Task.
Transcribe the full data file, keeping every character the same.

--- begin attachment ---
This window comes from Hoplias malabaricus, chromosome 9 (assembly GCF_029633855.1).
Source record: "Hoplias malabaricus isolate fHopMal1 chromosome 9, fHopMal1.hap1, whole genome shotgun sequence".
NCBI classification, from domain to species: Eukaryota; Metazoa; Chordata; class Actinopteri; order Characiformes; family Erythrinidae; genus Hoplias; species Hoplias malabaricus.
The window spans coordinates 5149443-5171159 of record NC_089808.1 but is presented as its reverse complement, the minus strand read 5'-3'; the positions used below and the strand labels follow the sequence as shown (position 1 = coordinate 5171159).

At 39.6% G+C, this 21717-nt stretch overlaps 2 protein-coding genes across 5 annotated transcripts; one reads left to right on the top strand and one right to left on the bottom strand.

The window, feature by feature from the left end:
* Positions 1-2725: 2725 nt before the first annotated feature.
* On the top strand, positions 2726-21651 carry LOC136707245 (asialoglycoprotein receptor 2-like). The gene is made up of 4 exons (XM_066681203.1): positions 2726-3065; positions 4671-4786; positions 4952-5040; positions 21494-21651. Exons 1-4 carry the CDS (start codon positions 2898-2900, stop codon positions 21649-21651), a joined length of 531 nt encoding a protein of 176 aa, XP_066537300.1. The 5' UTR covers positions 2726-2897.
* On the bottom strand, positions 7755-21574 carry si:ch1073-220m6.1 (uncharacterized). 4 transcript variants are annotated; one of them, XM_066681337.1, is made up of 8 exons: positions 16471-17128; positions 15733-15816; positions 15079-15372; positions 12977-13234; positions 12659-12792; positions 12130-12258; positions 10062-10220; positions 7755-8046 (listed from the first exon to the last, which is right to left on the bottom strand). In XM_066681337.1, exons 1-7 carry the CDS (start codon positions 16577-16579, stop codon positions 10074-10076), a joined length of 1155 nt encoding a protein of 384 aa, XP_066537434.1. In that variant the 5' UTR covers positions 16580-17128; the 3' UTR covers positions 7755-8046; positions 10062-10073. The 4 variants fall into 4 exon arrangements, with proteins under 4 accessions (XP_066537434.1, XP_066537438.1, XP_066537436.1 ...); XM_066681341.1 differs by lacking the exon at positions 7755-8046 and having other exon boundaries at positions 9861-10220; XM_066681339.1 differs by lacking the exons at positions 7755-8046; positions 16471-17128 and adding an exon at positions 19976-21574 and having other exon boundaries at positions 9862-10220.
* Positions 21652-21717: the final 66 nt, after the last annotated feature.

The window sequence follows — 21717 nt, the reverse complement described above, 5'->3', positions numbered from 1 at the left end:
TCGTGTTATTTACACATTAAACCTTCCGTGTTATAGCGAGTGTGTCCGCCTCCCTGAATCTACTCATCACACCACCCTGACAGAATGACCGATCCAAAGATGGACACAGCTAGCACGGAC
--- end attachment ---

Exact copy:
This window comes from Hoplias malabaricus, chromosome 9 (assembly GCF_029633855.1).
Source record: "Hoplias malabaricus isolate fHopMal1 chromosome 9, fHopMal1.hap1, whole genome shotgun sequence".
NCBI classification, from domain to species: Eukaryota; Metazoa; Chordata; class Actinopteri; order Characiformes; family Erythrinidae; genus Hoplias; species Hoplias malabaricus.
The window spans coordinates 5149443-5171159 of record NC_089808.1 but is presented as its reverse complement, the minus strand read 5'-3'; the positions used below and the strand labels follow the sequence as shown (position 1 = coordinate 5171159).

At 39.6% G+C, this 21717-nt stretch overlaps 2 protein-coding genes across 5 annotated transcripts; one reads left to right on the top strand and one right to left on the bottom strand.

The window, feature by feature from the left end:
* Positions 1-2725: 2725 nt before the first annotated feature.
* On the top strand, positions 2726-21651 carry LOC136707245 (asialoglycoprotein receptor 2-like). The gene is made up of 4 exons (XM_066681203.1): positions 2726-3065; positions 4671-4786; positions 4952-5040; positions 21494-21651. Exons 1-4 carry the CDS (start codon positions 2898-2900, stop codon positions 21649-21651), a joined length of 531 nt encoding a protein of 176 aa, XP_066537300.1. The 5' UTR covers positions 2726-2897.
* On the bottom strand, positions 7755-21574 carry si:ch1073-220m6.1 (uncharacterized). 4 transcript variants are annotated; one of them, XM_066681337.1, is made up of 8 exons: positions 16471-17128; positions 15733-15816; positions 15079-15372; positions 12977-13234; positions 12659-12792; positions 12130-12258; positions 10062-10220; positions 7755-8046 (listed from the first exon to the last, which is right to left on the bottom strand). In XM_066681337.1, exons 1-7 carry the CDS (start codon positions 16577-16579, stop codon positions 10074-10076), a joined length of 1155 nt encoding a protein of 384 aa, XP_066537434.1. In that variant the 5' UTR covers positions 16580-17128; the 3' UTR covers positions 7755-8046; positions 10062-10073. The 4 variants fall into 4 exon arrangements, with proteins under 4 accessions (XP_066537434.1, XP_066537438.1, XP_066537436.1 ...); XM_066681341.1 differs by lacking the exon at positions 7755-8046 and having other exon boundaries at positions 9861-10220; XM_066681339.1 differs by lacking the exons at positions 7755-8046; positions 16471-17128 and adding an exon at positions 19976-21574 and having other exon boundaries at positions 9862-10220.
* Positions 21652-21717: the final 66 nt, after the last annotated feature.

The window sequence follows — 21717 nt, the reverse complement described above, 5'->3', positions numbered from 1 at the left end:
TCGTGTTATTTACACATTAAACCTTCCGTGTTATAGCGAGTGTGTCCGCCTCCCTGAATCTACTCATCACACCACCCTGACAGAATGACCGATCCAAAGATGGACACAGCTAGCACGGAC